02943-MOU: Identification of Genetic Risk Factors in Degenerative Myelopathy in German Shepherd Dogs
Grant Status: Open
Canine degenerative myelopathy (DM) is a naturally occurring progressive adult-onset neurodegenerative disease that is fatal. Performing genome-wide association studies (GWAS) in Pembroke Welsh Corgis (PWC), investigators identified an association to a SOD1 variant, coding for the E40K amino acid substitution, that occurs in >180 dog breeds. The vast majority of breeds with DM have the same SOD1 mutation. Using PWC with the SOD1 disease allele, comparisons were made between early onset cases and elderly healthy dogs that also were homozygous for the DM risk allele. A mutation in SP110 was found to predispose to early onset DM. Given that the frequency of the SOD1 mutation and disease is variable within and across breeds investigators believe that multiple additional genes may affect at what age the disease starts. Overall, the research team has collected DNA from 20,000 German Shepherd Dogs (GSD) and genotyped them for the standard SOD1 mutation to demonstrate the disease is frequent and the allele frequency is 35% for this breed. This study will perform health updates for already collected and novel GSDs and look at the age of onset distribution for DM. As with the PWC studies, comparisons will be made between old healthy GSDs and GSDs with the earliest onset of DM (both categories having two copies of the SOD1 mutation). This should identify novel modifier genes determining if SOD1+ dogs get the disease early or late (or not at all). Finally, whole-genome sequencing of three GSDs with the disease, but lacking the known SOD1 mutation, will help identify additional risk factors. Together, these aims may develop more accurate genetic tests for DM in GSDs and other breeds.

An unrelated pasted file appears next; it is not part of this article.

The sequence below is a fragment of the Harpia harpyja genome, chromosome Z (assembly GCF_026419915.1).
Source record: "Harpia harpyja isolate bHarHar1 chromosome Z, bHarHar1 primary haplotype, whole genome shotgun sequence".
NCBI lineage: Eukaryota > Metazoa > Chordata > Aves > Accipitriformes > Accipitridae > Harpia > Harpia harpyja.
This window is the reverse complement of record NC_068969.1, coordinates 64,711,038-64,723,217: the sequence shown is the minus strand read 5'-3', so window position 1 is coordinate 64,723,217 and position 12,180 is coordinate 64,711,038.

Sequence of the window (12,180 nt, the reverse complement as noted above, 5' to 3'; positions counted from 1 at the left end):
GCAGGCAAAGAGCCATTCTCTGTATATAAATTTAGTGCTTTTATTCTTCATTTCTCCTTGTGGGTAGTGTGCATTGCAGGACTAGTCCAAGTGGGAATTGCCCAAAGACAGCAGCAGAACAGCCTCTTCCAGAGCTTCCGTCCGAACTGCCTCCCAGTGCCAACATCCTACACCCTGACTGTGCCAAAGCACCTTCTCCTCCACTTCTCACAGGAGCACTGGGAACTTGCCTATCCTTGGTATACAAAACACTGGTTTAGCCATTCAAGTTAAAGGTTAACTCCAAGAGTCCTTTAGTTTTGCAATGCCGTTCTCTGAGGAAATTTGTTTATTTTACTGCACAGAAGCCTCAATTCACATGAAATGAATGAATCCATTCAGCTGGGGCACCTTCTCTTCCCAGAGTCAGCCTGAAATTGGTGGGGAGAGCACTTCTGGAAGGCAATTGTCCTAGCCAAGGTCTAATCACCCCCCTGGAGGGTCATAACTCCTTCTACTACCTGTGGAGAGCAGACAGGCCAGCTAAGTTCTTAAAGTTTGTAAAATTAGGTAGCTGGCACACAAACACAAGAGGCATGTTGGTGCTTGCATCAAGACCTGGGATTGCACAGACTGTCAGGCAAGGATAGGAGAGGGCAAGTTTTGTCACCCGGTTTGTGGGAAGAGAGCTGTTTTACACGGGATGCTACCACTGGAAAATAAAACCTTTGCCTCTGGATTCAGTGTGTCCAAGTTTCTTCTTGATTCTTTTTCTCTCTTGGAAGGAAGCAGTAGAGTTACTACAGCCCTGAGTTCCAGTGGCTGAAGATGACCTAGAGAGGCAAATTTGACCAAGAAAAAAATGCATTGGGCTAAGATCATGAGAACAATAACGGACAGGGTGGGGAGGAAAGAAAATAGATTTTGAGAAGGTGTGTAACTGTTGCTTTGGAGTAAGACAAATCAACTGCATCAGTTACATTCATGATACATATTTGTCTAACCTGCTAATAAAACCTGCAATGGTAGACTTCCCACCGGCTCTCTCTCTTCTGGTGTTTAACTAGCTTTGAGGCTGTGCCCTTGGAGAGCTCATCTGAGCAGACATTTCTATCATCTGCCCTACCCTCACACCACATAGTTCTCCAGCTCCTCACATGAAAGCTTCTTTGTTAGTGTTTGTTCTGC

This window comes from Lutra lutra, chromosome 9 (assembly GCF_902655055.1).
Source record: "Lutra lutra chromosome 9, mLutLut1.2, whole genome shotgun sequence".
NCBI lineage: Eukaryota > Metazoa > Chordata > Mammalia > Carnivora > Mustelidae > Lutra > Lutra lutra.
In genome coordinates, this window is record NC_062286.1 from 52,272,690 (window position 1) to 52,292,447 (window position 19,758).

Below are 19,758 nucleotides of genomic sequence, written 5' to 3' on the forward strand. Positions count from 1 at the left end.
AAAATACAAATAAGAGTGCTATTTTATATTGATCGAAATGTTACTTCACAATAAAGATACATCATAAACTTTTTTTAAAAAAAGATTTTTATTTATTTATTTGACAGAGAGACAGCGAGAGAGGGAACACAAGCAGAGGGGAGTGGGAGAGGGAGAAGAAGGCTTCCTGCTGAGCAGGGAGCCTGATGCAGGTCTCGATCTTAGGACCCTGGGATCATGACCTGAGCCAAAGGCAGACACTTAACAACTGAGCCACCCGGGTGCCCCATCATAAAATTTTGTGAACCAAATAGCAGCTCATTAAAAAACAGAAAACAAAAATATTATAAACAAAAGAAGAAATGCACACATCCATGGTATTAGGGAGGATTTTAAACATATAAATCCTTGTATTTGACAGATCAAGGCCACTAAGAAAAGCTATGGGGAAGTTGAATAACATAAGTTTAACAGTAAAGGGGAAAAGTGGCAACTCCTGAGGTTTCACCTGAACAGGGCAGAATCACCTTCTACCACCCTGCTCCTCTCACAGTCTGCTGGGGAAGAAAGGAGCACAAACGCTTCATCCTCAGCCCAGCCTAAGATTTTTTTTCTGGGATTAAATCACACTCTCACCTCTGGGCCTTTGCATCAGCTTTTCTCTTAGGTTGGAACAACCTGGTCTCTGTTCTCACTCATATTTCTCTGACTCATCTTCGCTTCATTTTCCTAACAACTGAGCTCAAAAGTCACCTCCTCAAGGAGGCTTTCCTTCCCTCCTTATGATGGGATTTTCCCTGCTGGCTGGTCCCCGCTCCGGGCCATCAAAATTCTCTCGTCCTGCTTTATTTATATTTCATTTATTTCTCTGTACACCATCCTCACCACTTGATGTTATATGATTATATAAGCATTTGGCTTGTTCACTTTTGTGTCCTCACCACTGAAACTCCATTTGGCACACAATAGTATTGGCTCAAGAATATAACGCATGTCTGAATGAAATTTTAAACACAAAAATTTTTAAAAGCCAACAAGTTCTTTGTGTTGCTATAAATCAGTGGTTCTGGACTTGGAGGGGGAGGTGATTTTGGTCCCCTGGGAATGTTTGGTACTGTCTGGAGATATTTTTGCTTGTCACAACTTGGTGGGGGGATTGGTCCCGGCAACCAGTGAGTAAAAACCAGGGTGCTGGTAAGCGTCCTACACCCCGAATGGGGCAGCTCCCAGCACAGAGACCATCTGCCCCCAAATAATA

Funding for the research is provided through the collaborative efforts and generosity of the German Shepherd Dog Club of America. The AKC Canine Health Foundation supports the funding of this effort and will oversee grant administration and scientific progress.
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